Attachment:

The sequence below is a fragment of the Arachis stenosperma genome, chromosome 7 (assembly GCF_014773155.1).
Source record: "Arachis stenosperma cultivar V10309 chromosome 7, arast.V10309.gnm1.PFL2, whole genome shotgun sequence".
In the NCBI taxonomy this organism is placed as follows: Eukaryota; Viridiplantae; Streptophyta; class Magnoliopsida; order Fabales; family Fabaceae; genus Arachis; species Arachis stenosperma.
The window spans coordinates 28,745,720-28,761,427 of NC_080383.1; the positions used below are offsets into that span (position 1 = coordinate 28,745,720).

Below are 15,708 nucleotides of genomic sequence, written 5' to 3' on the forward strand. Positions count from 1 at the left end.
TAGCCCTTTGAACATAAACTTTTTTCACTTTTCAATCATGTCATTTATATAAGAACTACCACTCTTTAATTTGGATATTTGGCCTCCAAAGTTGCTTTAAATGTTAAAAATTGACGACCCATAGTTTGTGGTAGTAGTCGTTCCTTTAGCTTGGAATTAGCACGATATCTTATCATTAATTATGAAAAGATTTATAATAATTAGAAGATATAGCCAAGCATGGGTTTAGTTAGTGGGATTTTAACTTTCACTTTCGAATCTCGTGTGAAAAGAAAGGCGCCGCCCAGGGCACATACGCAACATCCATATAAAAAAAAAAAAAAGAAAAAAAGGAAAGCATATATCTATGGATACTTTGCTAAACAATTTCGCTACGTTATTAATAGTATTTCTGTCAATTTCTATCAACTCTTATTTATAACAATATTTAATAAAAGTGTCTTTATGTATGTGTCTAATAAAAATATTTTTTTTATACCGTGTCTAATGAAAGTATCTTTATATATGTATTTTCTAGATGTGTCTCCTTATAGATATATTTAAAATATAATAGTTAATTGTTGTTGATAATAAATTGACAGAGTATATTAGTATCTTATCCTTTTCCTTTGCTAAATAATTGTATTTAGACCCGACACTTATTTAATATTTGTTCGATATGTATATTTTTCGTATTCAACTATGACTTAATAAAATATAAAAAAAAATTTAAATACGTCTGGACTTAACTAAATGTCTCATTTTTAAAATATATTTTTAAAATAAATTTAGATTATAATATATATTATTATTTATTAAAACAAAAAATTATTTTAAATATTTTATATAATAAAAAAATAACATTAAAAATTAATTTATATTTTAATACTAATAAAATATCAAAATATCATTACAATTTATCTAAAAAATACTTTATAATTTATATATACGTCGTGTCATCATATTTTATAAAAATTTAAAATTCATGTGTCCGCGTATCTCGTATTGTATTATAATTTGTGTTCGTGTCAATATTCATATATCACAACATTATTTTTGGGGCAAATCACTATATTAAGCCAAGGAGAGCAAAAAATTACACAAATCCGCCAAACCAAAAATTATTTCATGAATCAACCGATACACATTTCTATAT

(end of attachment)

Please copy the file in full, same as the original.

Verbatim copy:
The sequence below is a fragment of the Arachis stenosperma genome, chromosome 7 (assembly GCF_014773155.1).
Source record: "Arachis stenosperma cultivar V10309 chromosome 7, arast.V10309.gnm1.PFL2, whole genome shotgun sequence".
In the NCBI taxonomy this organism is placed as follows: Eukaryota; Viridiplantae; Streptophyta; class Magnoliopsida; order Fabales; family Fabaceae; genus Arachis; species Arachis stenosperma.
The window spans coordinates 28,745,720-28,761,427 of NC_080383.1; the positions used below are offsets into that span (position 1 = coordinate 28,745,720).

Below are 15,708 nucleotides of genomic sequence, written 5' to 3' on the forward strand. Positions count from 1 at the left end.
TAGCCCTTTGAACATAAACTTTTTTCACTTTTCAATCATGTCATTTATATAAGAACTACCACTCTTTAATTTGGATATTTGGCCTCCAAAGTTGCTTTAAATGTTAAAAATTGACGACCCATAGTTTGTGGTAGTAGTCGTTCCTTTAGCTTGGAATTAGCACGATATCTTATCATTAATTATGAAAAGATTTATAATAATTAGAAGATATAGCCAAGCATGGGTTTAGTTAGTGGGATTTTAACTTTCACTTTCGAATCTCGTGTGAAAAGAAAGGCGCCGCCCAGGGCACATACGCAACATCCATATAAAAAAAAAAAAAAGAAAAAAAGGAAAGCATATATCTATGGATACTTTGCTAAACAATTTCGCTACGTTATTAATAGTATTTCTGTCAATTTCTATCAACTCTTATTTATAACAATATTTAATAAAAGTGTCTTTATGTATGTGTCTAATAAAAATATTTTTTTTATACCGTGTCTAATGAAAGTATCTTTATATATGTATTTTCTAGATGTGTCTCCTTATAGATATATTTAAAATATAATAGTTAATTGTTGTTGATAATAAATTGACAGAGTATATTAGTATCTTATCCTTTTCCTTTGCTAAATAATTGTATTTAGACCCGACACTTATTTAATATTTGTTCGATATGTATATTTTTCGTATTCAACTATGACTTAATAAAATATAAAAAAAAATTTAAATACGTCTGGACTTAACTAAATGTCTCATTTTTAAAATATATTTTTAAAATAAATTTAGATTATAATATATATTATTATTTATTAAAACAAAAAATTATTTTAAATATTTTATATAATAAAAAAATAACATTAAAAATTAATTTATATTTTAATACTAATAAAATATCAAAATATCATTACAATTTATCTAAAAAATACTTTATAATTTATATATACGTCGTGTCATCATATTTTATAAAAATTTAAAATTCATGTGTCCGCGTATCTCGTATTGTATTATAATTTGTGTTCGTGTCAATATTCATATATCACAACATTATTTTTGGGGCAAATCACTATATTAAGCCAAGGAGAGCAAAAAATTACACAAATCCGCCAAACCAAAAATTATTTCATGAATCAACCGATACACATTTCTATAT